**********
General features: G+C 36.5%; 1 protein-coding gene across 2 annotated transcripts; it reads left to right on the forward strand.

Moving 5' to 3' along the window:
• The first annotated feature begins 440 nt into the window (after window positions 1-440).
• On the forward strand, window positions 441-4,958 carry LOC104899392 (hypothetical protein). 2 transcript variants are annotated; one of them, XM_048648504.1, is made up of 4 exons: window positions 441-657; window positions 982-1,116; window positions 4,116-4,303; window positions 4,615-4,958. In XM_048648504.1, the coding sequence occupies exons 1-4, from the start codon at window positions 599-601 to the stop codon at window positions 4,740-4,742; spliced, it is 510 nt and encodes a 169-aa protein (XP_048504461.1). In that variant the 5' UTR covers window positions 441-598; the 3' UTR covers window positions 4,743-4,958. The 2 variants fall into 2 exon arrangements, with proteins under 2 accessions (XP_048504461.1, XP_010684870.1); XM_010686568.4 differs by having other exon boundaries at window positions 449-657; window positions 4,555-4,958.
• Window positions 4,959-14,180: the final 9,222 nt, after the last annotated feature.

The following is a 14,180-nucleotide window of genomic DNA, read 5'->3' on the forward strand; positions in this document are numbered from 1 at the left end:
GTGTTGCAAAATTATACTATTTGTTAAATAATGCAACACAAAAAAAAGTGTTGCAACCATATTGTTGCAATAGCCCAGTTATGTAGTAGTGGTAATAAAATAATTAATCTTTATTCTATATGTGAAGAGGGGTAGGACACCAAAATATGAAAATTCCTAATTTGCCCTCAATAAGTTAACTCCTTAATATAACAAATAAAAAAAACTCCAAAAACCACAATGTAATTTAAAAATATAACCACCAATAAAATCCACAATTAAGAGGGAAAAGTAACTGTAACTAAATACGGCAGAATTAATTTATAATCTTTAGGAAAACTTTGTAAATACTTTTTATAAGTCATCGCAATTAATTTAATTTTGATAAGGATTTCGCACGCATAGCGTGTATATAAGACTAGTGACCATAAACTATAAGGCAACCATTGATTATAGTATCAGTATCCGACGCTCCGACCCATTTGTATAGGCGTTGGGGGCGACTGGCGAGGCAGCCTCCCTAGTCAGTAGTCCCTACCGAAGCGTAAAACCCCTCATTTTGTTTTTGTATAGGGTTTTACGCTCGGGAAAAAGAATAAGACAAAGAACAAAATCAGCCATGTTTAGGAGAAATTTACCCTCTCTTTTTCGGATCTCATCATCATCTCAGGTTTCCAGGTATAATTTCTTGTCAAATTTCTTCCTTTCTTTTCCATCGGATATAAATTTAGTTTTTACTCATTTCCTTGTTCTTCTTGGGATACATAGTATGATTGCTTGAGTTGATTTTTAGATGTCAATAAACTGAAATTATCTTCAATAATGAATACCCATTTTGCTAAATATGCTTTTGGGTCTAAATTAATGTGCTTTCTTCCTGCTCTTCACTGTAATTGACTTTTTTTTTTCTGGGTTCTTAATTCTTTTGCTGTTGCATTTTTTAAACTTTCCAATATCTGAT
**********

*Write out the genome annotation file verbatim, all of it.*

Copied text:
General features: G+C 36.5%; 1 protein-coding gene across 2 annotated transcripts; it reads left to right on the forward strand.

Moving 5' to 3' along the window:
• The first annotated feature begins 440 nt into the window (after window positions 1-440).
• On the forward strand, window positions 441-4,958 carry LOC104899392 (hypothetical protein). 2 transcript variants are annotated; one of them, XM_048648504.1, is made up of 4 exons: window positions 441-657; window positions 982-1,116; window positions 4,116-4,303; window positions 4,615-4,958. In XM_048648504.1, the coding sequence occupies exons 1-4, from the start codon at window positions 599-601 to the stop codon at window positions 4,740-4,742; spliced, it is 510 nt and encodes a 169-aa protein (XP_048504461.1). In that variant the 5' UTR covers window positions 441-598; the 3' UTR covers window positions 4,743-4,958. The 2 variants fall into 2 exon arrangements, with proteins under 2 accessions (XP_048504461.1, XP_010684870.1); XM_010686568.4 differs by having other exon boundaries at window positions 449-657; window positions 4,555-4,958.
• Window positions 4,959-14,180: the final 9,222 nt, after the last annotated feature.

The following is a 14,180-nucleotide window of genomic DNA, read 5'->3' on the forward strand; positions in this document are numbered from 1 at the left end:
GTGTTGCAAAATTATACTATTTGTTAAATAATGCAACACAAAAAAAAGTGTTGCAACCATATTGTTGCAATAGCCCAGTTATGTAGTAGTGGTAATAAAATAATTAATCTTTATTCTATATGTGAAGAGGGGTAGGACACCAAAATATGAAAATTCCTAATTTGCCCTCAATAAGTTAACTCCTTAATATAACAAATAAAAAAAACTCCAAAAACCACAATGTAATTTAAAAATATAACCACCAATAAAATCCACAATTAAGAGGGAAAAGTAACTGTAACTAAATACGGCAGAATTAATTTATAATCTTTAGGAAAACTTTGTAAATACTTTTTATAAGTCATCGCAATTAATTTAATTTTGATAAGGATTTCGCACGCATAGCGTGTATATAAGACTAGTGACCATAAACTATAAGGCAACCATTGATTATAGTATCAGTATCCGACGCTCCGACCCATTTGTATAGGCGTTGGGGGCGACTGGCGAGGCAGCCTCCCTAGTCAGTAGTCCCTACCGAAGCGTAAAACCCCTCATTTTGTTTTTGTATAGGGTTTTACGCTCGGGAAAAAGAATAAGACAAAGAACAAAATCAGCCATGTTTAGGAGAAATTTACCCTCTCTTTTTCGGATCTCATCATCATCTCAGGTTTCCAGGTATAATTTCTTGTCAAATTTCTTCCTTTCTTTTCCATCGGATATAAATTTAGTTTTTACTCATTTCCTTGTTCTTCTTGGGATACATAGTATGATTGCTTGAGTTGATTTTTAGATGTCAATAAACTGAAATTATCTTCAATAATGAATACCCATTTTGCTAAATATGCTTTTGGGTCTAAATTAATGTGCTTTCTTCCTGCTCTTCACTGTAATTGACTTTTTTTTTTCTGGGTTCTTAATTCTTTTGCTGTTGCATTTTTTAAACTTTCCAATATCTGAT